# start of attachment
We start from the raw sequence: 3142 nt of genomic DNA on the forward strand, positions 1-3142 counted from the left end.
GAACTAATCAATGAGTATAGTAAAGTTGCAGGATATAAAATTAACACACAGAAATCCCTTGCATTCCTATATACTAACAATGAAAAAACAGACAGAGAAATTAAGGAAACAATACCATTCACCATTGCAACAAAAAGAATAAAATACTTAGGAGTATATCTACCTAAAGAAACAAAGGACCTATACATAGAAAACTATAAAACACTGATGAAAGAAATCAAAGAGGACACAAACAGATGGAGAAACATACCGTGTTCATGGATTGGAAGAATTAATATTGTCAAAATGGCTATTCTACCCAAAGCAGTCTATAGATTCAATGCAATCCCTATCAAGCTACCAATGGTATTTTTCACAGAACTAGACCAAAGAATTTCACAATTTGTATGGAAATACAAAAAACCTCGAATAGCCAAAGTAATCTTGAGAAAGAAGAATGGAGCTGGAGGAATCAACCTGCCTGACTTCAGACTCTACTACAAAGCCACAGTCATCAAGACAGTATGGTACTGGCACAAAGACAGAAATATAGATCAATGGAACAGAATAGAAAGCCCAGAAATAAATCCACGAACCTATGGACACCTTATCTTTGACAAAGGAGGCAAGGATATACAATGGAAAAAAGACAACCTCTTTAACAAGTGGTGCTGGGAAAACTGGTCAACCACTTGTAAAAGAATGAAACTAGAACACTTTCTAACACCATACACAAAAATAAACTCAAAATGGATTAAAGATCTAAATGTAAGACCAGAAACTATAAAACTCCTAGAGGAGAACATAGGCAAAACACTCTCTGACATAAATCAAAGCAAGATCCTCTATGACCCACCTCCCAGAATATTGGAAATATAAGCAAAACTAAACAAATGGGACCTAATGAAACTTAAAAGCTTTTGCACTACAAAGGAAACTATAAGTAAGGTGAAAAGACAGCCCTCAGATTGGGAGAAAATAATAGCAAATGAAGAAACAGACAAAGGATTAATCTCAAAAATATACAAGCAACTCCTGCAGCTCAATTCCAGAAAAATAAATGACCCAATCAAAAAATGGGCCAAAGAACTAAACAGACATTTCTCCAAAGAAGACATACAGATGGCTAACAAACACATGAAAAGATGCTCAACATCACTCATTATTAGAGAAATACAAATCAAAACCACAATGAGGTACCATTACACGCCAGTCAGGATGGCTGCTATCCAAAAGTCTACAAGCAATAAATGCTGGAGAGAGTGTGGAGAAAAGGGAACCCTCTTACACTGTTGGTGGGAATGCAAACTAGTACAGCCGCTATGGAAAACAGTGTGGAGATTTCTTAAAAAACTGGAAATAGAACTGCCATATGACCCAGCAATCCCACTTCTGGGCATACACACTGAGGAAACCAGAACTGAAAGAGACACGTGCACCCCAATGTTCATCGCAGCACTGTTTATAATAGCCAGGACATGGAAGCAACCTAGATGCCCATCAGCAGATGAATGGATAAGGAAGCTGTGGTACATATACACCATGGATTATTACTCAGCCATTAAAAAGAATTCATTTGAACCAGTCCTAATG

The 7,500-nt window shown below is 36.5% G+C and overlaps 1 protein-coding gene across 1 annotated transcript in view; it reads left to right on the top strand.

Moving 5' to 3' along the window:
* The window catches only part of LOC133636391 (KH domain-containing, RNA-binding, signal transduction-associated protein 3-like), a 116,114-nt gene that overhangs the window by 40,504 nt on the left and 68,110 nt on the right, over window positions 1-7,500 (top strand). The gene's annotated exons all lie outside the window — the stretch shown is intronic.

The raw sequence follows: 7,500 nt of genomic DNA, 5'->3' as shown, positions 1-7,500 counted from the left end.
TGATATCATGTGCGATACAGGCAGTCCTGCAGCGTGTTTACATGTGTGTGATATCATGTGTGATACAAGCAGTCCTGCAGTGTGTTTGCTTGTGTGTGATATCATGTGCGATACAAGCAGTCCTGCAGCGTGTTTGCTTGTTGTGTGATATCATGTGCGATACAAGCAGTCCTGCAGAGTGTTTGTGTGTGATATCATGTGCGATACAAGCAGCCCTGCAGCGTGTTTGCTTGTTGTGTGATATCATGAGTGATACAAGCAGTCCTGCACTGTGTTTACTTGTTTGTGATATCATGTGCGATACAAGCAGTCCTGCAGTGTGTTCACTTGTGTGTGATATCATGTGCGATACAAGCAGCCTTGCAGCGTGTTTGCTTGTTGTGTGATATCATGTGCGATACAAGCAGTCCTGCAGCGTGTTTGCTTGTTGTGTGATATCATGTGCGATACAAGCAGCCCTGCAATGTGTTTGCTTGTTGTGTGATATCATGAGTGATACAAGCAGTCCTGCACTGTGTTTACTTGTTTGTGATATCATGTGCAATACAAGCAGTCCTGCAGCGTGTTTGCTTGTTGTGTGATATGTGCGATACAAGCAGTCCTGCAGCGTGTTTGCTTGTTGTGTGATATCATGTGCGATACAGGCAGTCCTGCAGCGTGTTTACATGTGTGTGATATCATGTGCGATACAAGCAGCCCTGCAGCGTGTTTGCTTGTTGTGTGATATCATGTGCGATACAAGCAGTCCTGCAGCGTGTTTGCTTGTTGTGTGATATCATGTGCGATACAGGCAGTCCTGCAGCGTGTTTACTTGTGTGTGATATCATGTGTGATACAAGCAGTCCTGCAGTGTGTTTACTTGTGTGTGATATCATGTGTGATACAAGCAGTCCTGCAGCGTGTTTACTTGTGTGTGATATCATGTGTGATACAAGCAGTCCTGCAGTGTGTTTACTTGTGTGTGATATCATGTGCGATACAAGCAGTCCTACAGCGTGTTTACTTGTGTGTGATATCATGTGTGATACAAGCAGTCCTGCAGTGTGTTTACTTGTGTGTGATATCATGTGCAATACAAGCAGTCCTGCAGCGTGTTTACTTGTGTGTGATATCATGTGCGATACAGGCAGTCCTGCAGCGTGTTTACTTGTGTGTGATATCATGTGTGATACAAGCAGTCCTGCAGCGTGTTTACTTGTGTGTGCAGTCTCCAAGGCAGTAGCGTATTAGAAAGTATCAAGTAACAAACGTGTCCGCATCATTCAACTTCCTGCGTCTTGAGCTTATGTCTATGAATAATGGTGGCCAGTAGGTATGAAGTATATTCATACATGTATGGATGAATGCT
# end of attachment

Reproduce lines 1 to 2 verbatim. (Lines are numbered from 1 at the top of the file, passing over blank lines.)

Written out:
We start from the raw sequence: 3142 nt of genomic DNA on the forward strand, positions 1-3142 counted from the left end.
GAACTAATCAATGAGTATAGTAAAGTTGCAGGATATAAAATTAACACACAGAAATCCCTTGCATTCCTATATACTAACAATGAAAAAACAGACAGAGAAATTAAGGAAACAATACCATTCACCATTGCAACAAAAAGAATAAAATACTTAGGAGTATATCTACCTAAAGAAACAAAGGACCTATACATAGAAAACTATAAAACACTGATGAAAGAAATCAAAGAGGACACAAACAGATGGAGAAACATACCGTGTTCATGGATTGGAAGAATTAATATTGTCAAAATGGCTATTCTACCCAAAGCAGTCTATAGATTCAATGCAATCCCTATCAAGCTACCAATGGTATTTTTCACAGAACTAGACCAAAGAATTTCACAATTTGTATGGAAATACAAAAAACCTCGAATAGCCAAAGTAATCTTGAGAAAGAAGAATGGAGCTGGAGGAATCAACCTGCCTGACTTCAGACTCTACTACAAAGCCACAGTCATCAAGACAGTATGGTACTGGCACAAAGACAGAAATATAGATCAATGGAACAGAATAGAAAGCCCAGAAATAAATCCACGAACCTATGGACACCTTATCTTTGACAAAGGAGGCAAGGATATACAATGGAAAAAAGACAACCTCTTTAACAAGTGGTGCTGGGAAAACTGGTCAACCACTTGTAAAAGAATGAAACTAGAACACTTTCTAACACCATACACAAAAATAAACTCAAAATGGATTAAAGATCTAAATGTAAGACCAGAAACTATAAAACTCCTAGAGGAGAACATAGGCAAAACACTCTCTGACATAAATCAAAGCAAGATCCTCTATGACCCACCTCCCAGAATATTGGAAATATAAGCAAAACTAAACAAATGGGACCTAATGAAACTTAAAAGCTTTTGCACTACAAAGGAAACTATAAGTAAGGTGAAAAGACAGCCCTCAGATTGGGAGAAAATAATAGCAAATGAAGAAACAGACAAAGGATTAATCTCAAAAATATACAAGCAACTCCTGCAGCTCAATTCCAGAAAAATAAATGACCCAATCAAAAAATGGGCCAAAGAACTAAACAGACATTTCTCCAAAGAAGACATACAGATGGCTAACAAACACATGAAAAGATGCTCAACATCACTCATTATTAGAGAAATACAAATCAAAACCACAATGAGGTACCATTACACGCCAGTCAGGATGGCTGCTATCCAAAAGTCTACAAGCAATAAATGCTGGAGAGAGTGTGGAGAAAAGGGAACCCTCTTACACTGTTGGTGGGAATGCAAACTAGTACAGCCGCTATGGAAAACAGTGTGGAGATTTCTTAAAAAACTGGAAATAGAACTGCCATATGACCCAGCAATCCCACTTCTGGGCATACACACTGAGGAAACCAGAACTGAAAGAGACACGTGCACCCCAATGTTCATCGCAGCACTGTTTATAATAGCCAGGACATGGAAGCAACCTAGATGCCCATCAGCAGATGAATGGATAAGGAAGCTGTGGTACATATACACCATGGATTATTACTCAGCCATTAAAAAGAATTCATTTGAACCAGTCCTAATG